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Andy and I first met our 1965 Clark Cortez motorhome in July 2019, and in some ways it has been the focal point of our life. In other ways though, it has been pushed aside.
I say this contradiction because it seems nearly every weekend Andy and I have gone to my aunt and uncle’s farm to continue our RV overhaul. In fact, since our Cortez arrived, we have gotten a heck-of-a-lotta work done — so much so that we are extremely close to finishing the mechanical work in our restoration. However, there is one part of our Cortez work that has dramatically fallen behind and that is the writing — The stories of this adventure seem to have come to a halt. My confession is this: While I enjoy creating YouTube videos so that we can look back at our young selves fulfilling this crazy dream, my passion is in crafting stories through written (or typed) words and so I am fueled once more to focus on this.
Therefore, in an effort to pick up documenting our vintage RV restoration, I’m going back in time to our next job . . .
“Are you sure I’m not going to blow anything up?” I asked him. My heart was racing. I’ve heard if people get the terminal order mixed up a massive explosion with multiple deaths ensues . . . okay, maybe not that severe but I have heard the order is important.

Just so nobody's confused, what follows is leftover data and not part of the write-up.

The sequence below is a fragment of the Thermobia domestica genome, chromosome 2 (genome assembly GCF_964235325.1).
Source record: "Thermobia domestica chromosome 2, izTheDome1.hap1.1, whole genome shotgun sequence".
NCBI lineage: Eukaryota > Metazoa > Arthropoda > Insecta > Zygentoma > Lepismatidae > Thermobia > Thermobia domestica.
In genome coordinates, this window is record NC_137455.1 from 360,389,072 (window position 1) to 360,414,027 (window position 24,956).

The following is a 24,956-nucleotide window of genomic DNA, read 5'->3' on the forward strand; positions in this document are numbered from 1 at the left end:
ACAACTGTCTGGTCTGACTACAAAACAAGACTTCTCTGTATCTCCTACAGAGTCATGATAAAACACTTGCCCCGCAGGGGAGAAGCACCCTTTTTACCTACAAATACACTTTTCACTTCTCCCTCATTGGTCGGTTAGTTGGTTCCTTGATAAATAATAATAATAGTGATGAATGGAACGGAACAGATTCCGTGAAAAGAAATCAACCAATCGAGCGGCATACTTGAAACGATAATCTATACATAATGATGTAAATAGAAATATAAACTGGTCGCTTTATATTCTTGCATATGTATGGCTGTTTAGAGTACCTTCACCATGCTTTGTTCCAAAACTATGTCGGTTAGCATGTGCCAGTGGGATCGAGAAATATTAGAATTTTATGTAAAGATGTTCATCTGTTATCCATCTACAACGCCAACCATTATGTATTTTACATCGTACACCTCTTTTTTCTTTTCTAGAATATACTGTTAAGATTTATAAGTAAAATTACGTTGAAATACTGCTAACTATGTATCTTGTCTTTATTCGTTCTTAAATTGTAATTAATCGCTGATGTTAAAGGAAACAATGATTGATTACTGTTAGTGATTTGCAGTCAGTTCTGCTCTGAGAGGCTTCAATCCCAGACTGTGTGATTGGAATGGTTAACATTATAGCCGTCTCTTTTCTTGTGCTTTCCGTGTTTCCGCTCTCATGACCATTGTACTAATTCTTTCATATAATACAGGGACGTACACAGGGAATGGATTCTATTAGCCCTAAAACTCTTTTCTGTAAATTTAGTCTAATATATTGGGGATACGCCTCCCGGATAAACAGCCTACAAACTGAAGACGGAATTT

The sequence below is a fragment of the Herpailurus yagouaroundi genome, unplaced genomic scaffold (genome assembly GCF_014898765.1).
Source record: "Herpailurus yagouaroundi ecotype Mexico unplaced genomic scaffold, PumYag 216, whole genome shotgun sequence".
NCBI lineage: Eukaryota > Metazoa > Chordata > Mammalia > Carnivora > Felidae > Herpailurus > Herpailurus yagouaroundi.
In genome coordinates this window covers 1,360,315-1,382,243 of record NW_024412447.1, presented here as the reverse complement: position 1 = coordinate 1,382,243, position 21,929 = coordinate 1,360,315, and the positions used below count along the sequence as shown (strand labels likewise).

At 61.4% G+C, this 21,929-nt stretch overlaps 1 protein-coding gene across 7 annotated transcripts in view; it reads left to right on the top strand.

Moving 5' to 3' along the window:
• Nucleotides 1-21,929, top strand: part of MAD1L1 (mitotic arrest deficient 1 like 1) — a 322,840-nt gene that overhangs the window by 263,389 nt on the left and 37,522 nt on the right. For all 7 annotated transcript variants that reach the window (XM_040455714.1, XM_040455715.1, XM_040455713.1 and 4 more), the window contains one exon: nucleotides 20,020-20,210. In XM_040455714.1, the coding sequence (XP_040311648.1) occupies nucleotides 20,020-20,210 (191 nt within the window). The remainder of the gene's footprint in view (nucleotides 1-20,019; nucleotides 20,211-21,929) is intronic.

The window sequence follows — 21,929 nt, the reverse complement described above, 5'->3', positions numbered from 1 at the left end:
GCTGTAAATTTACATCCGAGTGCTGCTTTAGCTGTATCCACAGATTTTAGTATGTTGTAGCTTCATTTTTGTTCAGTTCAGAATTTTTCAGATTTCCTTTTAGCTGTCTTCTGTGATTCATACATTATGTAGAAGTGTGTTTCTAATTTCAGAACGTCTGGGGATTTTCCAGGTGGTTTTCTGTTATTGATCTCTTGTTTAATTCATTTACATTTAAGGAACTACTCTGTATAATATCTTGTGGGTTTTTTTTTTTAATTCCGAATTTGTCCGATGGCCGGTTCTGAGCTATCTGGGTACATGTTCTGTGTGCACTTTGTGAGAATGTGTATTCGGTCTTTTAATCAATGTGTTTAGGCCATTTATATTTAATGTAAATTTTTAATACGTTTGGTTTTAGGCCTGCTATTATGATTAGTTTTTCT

“Just be sure the cables did not touch metal and you are fine,” he said and so I continued.
Now, if you’re reading these steps in an effort to jump your own vehicle, yours should run at this point, which means you can set out into the sunset for a drive that will further recharge you battery. For us though, our Cortez is a stubborn lass so, of course, she refused to hold the charge, which meant I needed to remove the cables: the black/negative cable from the matching RV terminal then the black/negative from Andy’s car followed by the red/positive cable from Andy’s car’s matching terminal then the same from our RV.
Next solution? Check our battery’s voltage with a voltage reader. Repeating a similar process to the jump, I attached the red/positive cable to the positive terminal then the black/negative cable to the negative terminal. Now again, if you are testing the voltage on your vehicle, it is also suggested to test the battery “under load,” which simulates the vehicle firing up so you can see that you (hopefully) do not have a drop in voltage when that happens. Okay, back to our story though: Our voltage reading basically said, “Idiots. You killed the battery . . . like really killed the battery . . . as in flattened the goodness-gracious-life outta that battery . . . multiple times.” With further proof we had a true problem, I again removed the black/negative cable then the red/positive cable.